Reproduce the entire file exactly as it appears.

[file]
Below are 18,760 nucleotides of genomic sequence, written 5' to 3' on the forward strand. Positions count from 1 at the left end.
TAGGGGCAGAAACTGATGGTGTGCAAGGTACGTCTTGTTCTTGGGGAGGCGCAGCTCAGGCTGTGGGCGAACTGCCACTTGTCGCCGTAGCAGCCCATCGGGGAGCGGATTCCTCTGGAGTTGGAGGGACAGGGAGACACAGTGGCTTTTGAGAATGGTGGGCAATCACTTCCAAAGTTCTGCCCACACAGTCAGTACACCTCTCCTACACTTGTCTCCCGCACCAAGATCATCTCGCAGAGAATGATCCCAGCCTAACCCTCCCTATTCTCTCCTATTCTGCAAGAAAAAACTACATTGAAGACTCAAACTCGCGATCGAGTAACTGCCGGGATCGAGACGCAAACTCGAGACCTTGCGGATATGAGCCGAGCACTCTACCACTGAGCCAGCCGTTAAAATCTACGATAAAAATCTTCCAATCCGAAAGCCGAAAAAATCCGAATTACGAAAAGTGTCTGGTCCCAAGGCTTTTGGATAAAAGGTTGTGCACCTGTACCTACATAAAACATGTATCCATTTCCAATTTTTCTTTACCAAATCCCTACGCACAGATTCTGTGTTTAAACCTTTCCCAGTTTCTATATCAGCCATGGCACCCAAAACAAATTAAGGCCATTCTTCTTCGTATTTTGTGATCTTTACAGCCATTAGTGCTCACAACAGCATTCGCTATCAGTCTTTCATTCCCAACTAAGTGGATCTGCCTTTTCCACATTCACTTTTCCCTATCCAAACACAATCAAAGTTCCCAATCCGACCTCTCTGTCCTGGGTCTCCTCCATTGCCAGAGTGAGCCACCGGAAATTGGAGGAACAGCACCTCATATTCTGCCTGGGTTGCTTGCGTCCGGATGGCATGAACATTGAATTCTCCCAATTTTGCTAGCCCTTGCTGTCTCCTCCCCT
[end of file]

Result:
Below are 18,760 nucleotides of genomic sequence, written 5' to 3' on the forward strand. Positions count from 1 at the left end.
TAGGGGCAGAAACTGATGGTGTGCAAGGTACGTCTTGTTCTTGGGGAGGCGCAGCTCAGGCTGTGGGCGAACTGCCACTTGTCGCCGTAGCAGCCCATCGGGGAGCGGATTCCTCTGGAGTTGGAGGGACAGGGAGACACAGTGGCTTTTGAGAATGGTGGGCAATCACTTCCAAAGTTCTGCCCACACAGTCAGTACACCTCTCCTACACTTGTCTCCCGCACCAAGATCATCTCGCAGAGAATGATCCCAGCCTAACCCTCCCTATTCTCTCCTATTCTGCAAGAAAAAACTACATTGAAGACTCAAACTCGCGATCGAGTAACTGCCGGGATCGAGACGCAAACTCGAGACCTTGCGGATATGAGCCGAGCACTCTACCACTGAGCCAGCCGTTAAAATCTACGATAAAAATCTTCCAATCCGAAAGCCGAAAAAATCCGAATTACGAAAAGTGTCTGGTCCCAAGGCTTTTGGATAAAAGGTTGTGCACCTGTACCTACATAAAACATGTATCCATTTCCAATTTTTCTTTACCAAATCCCTACGCACAGATTCTGTGTTTAAACCTTTCCCAGTTTCTATATCAGCCATGGCACCCAAAACAAATTAAGGCCATTCTTCTTCGTATTTTGTGATCTTTACAGCCATTAGTGCTCACAACAGCATTCGCTATCAGTCTTTCATTCCCAACTAAGTGGATCTGCCTTTTCCACATTCACTTTTCCCTATCCAAACACAATCAAAGTTCCCAATCCGACCTCTCTGTCCTGGGTCTCCTCCATTGCCAGAGTGAGCCACCGGAAATTGGAGGAACAGCACCTCATATTCTGCCTGGGTTGCTTGCGTCCGGATGGCATGAACATTGAATTCTCCCAATTTTGCTAGCCCTTGCTGTCTCCTCCCCT